R-Phils to help pay respects with Celebration of Life
Paul “Cooter” Jones spent his entire life deeply entrenched in the sport of baseball. He made an incredible impact on the game both in the youth and professional divisions. But no place was touched more than Reading, Pennsylvania. Cooter played professional baseball in Reading throughout the 1950’s when the team was still affiliated with the Indians, he coached a state championship team at Reading High School, and countless times he was fulfilling press box duties to help the game run smoothly. Not only that, Jones was a staple in the community, achieving legendary status when he was announced King of Baseballtown, solidifying his place forever.
Born in North Carolina, Jones was an impressive high school standout. In 1952 he was selected by the Cleveland Indians and soon signed a contract. He spent most of his career playing in Reading where he amassed numerous accolades as the career home run leader, a record that stood for 40 years, and two-time Eastern League All-Star. Jones held his own when he played with all-time greats like the well-known Rocky Colavito.
After his retirement from Minor League Baseball, Cooter chose to settle down with his family right here in Reading. The city had everything he was looking for and so he made it home. After spending some time as a Physical Education teacher, Cooter made his way into the Reading Athletic Department. While he coached a few sports, baseball quickly became his priority. His determination and passion coupled with his old school baseball style; players found success under Cooter. He led multiple teams to league championships but took the 1983 team all the way to win the prestigious PIAA State Title. Eventually, Cooter was nominated into the Reading Baseball Hall of Fame.
Former players noted how much they looked up to him. “There was nothing more special than the speech he gave when he retired,” said longtime R-Phils employee & Reading High Baseball alum Matt Jackson. “I was privileged enough to be in the locker room and hear how important to him this part of his life was. It’s something I’ll never forget.”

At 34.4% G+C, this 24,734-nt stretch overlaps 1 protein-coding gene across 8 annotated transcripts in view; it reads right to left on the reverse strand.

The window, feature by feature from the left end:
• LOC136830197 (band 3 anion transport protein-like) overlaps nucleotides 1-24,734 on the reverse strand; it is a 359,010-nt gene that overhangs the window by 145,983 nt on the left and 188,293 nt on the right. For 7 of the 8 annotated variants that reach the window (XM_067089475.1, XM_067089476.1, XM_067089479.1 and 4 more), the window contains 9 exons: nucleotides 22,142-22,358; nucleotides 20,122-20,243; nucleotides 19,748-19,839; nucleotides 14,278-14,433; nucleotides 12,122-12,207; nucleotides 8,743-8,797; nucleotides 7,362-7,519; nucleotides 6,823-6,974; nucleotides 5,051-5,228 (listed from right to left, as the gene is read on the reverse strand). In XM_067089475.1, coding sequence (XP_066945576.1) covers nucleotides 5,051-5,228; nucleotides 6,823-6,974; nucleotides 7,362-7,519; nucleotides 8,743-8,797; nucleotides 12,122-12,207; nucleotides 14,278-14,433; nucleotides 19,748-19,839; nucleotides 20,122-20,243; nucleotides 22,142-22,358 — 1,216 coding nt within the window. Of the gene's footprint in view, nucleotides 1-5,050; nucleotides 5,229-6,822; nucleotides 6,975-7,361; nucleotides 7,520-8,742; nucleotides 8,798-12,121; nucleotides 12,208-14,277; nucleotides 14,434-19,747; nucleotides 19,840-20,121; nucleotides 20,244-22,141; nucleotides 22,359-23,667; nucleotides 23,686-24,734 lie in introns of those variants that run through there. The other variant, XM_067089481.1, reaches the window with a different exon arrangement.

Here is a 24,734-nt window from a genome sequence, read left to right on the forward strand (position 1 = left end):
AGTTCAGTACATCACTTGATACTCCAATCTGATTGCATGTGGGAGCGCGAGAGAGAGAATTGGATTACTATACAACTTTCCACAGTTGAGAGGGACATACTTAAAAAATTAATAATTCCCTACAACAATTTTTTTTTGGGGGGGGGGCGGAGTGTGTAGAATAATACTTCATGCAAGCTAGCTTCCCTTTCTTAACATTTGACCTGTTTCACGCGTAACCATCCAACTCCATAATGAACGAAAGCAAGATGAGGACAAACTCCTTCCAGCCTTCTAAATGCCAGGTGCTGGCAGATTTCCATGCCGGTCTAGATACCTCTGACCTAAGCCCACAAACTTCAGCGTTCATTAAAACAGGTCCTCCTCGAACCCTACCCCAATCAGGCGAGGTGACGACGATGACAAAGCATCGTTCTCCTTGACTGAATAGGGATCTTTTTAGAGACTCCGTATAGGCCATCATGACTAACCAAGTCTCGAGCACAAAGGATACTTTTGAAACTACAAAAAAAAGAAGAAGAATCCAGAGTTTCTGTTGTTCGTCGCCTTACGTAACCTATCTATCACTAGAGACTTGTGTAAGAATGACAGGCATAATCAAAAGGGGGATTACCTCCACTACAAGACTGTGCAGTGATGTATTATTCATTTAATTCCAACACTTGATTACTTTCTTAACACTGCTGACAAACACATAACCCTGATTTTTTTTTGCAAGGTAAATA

From there Jones transitioned into the operations side of the game. He worked as the scoreboard operator and PA Announcer for Reading basketball and football. But nothing ever stopped him from coming home to America’s Classic Ballpark. Cooter worked as an official scorer at FirstEnergy Stadium for over 15 years. He stood by his calls and was proud of his acumen when it came to the game. Other press box staff would marvel at his sharp mind and would listen closely as he referenced all kinds of stats and knowledge. More than that, Cooter shared amazing anecdotes from his playing career.
In 2004, Paul “Cooter” Jones was crowned as the King of Baseballtown for his accomplishments and contributions to the Baseballtown Community. Jones has had an impact on both baseball and this town ever since he first stepped foot in it, so it was only natural for the second annual award to be bestowed upon him.
No matter what, Cooter showed up. From his baseball days to time within the local community, Cooter made everyone feel like family. While he always had a story to share, he would look to others to see how they were doing. He was caring and devoted and always remained loyal to his family, friends, and his home of Reading.
R-Phils Executive Director of Operations, Kevin Sklenarik remembers Cooter fondly. “We used to talk on the phone every month,” Sklenarik said. “He would tell me, “No matter how old I get as long as I can get to the ballpark, I will.””
And he did just that.
The family of Mr. Jones would like to take some time to remember their loved one with all those who appreciated and admired him. On Thursday, April 22nd, beginning at 5p.m. FirstEnergy Stadium will host a Celebration of the Life of Cooter Jones. Those who wish to come to the ballpark to pay their respects are encouraged to do so.
Paul “Cooter” Jones was the ultimate “baseball guy” He had a fiery passion for the sport – and for life- and even though he has passed on, that warmth and fervor will live on in the Reading community.